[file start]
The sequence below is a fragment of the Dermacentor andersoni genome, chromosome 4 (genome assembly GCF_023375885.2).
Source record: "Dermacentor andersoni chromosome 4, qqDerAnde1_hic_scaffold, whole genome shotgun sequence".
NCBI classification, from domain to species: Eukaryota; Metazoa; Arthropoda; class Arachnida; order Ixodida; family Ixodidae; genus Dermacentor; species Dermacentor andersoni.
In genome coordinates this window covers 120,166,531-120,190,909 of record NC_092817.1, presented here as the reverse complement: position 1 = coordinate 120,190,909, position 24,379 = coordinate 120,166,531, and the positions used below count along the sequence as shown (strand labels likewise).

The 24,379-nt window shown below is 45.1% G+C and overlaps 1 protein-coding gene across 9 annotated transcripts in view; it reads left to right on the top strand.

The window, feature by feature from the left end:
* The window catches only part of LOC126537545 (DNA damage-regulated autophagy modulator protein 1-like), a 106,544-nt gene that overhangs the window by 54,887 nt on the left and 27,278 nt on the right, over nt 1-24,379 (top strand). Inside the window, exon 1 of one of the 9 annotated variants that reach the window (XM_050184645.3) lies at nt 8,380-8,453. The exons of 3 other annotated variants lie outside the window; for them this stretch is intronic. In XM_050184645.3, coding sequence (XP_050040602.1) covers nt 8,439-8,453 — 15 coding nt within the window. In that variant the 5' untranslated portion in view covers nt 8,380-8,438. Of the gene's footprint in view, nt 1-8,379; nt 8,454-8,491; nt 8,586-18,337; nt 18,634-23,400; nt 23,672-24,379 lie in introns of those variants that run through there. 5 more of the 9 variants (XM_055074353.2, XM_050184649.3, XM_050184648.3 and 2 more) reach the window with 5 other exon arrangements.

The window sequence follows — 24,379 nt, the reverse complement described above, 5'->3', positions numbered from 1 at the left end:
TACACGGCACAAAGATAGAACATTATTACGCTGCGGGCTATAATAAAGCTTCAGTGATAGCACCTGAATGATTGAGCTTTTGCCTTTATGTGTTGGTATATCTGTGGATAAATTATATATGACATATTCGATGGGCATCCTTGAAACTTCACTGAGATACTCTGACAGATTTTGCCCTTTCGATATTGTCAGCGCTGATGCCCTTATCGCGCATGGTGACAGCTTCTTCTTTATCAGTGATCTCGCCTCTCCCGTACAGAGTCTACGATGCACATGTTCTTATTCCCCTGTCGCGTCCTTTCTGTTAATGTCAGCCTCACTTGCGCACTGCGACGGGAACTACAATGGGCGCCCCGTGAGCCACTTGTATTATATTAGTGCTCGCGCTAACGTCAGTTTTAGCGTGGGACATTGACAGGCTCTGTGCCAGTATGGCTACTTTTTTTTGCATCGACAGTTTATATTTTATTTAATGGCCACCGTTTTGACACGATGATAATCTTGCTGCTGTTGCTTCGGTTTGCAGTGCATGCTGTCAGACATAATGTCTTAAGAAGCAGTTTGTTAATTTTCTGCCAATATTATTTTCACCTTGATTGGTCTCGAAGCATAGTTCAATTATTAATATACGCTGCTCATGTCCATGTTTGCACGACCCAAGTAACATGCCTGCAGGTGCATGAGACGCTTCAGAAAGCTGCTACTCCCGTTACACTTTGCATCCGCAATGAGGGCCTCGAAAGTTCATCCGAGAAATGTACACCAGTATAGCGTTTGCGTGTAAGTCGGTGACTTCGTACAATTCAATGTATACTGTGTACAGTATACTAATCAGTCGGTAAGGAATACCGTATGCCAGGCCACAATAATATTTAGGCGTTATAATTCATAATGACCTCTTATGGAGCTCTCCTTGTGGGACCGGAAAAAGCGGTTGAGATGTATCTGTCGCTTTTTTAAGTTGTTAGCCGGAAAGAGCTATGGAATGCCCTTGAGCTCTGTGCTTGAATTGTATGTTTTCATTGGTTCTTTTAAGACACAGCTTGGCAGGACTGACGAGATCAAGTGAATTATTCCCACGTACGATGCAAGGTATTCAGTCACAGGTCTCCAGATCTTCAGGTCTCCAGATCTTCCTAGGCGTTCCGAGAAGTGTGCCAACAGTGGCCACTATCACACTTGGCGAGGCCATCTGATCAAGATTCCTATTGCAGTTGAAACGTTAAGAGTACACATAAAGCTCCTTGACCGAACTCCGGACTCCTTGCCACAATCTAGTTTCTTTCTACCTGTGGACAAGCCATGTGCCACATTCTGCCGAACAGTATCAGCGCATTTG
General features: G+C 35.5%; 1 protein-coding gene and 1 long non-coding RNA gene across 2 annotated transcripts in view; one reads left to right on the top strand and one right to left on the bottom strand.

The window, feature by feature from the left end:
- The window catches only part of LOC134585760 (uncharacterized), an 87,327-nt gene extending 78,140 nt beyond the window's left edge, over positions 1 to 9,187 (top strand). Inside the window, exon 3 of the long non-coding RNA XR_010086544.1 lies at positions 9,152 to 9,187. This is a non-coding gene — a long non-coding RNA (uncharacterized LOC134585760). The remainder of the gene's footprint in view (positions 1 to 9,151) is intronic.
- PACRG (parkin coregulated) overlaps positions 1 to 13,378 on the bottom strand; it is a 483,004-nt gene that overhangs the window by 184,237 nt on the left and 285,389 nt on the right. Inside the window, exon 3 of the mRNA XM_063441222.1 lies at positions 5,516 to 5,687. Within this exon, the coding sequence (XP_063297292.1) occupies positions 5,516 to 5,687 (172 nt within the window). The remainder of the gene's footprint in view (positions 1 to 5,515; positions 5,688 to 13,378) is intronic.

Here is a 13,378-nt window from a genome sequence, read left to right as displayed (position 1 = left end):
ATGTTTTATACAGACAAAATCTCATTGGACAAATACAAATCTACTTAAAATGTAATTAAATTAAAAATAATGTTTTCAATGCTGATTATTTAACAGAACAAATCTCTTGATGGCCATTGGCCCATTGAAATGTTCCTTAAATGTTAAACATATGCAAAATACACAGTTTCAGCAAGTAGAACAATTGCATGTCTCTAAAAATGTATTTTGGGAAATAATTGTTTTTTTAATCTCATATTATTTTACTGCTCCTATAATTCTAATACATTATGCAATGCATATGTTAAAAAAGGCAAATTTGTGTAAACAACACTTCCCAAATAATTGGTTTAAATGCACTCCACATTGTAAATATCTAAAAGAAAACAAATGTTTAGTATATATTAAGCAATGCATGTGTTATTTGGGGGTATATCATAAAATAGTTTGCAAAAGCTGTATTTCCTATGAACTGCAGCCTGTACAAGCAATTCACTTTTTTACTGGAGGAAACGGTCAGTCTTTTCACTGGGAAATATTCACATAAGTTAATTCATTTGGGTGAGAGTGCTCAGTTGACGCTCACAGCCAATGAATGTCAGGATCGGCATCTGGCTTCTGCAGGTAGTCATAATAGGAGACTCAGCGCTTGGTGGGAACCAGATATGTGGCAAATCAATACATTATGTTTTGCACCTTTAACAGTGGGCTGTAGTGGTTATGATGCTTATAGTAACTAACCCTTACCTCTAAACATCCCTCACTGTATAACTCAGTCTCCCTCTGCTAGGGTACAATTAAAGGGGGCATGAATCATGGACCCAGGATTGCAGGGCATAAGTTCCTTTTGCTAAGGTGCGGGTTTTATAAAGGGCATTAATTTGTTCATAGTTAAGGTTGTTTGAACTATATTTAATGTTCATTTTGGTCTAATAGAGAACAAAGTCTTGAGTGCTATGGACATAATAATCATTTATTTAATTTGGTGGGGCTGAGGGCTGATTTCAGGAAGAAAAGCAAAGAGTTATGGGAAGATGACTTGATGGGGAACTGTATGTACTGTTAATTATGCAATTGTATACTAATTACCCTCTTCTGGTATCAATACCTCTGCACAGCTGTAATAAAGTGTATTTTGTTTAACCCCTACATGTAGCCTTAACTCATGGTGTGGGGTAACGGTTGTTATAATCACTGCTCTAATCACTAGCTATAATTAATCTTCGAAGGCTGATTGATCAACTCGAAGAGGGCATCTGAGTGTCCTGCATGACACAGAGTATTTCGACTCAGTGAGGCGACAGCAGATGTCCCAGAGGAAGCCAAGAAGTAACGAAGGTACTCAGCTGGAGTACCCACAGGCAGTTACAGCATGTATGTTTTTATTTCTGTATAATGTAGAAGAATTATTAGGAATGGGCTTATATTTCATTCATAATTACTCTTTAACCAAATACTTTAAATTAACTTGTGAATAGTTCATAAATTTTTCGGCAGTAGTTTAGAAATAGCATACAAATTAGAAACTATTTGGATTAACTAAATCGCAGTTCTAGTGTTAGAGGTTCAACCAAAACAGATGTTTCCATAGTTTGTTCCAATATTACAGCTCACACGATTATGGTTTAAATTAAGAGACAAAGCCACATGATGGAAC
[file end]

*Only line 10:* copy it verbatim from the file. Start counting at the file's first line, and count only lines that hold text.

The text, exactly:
General features: G+C 35.5%; 1 protein-coding gene and 1 long non-coding RNA gene across 2 annotated transcripts in view; one reads left to right on the top strand and one right to left on the bottom strand.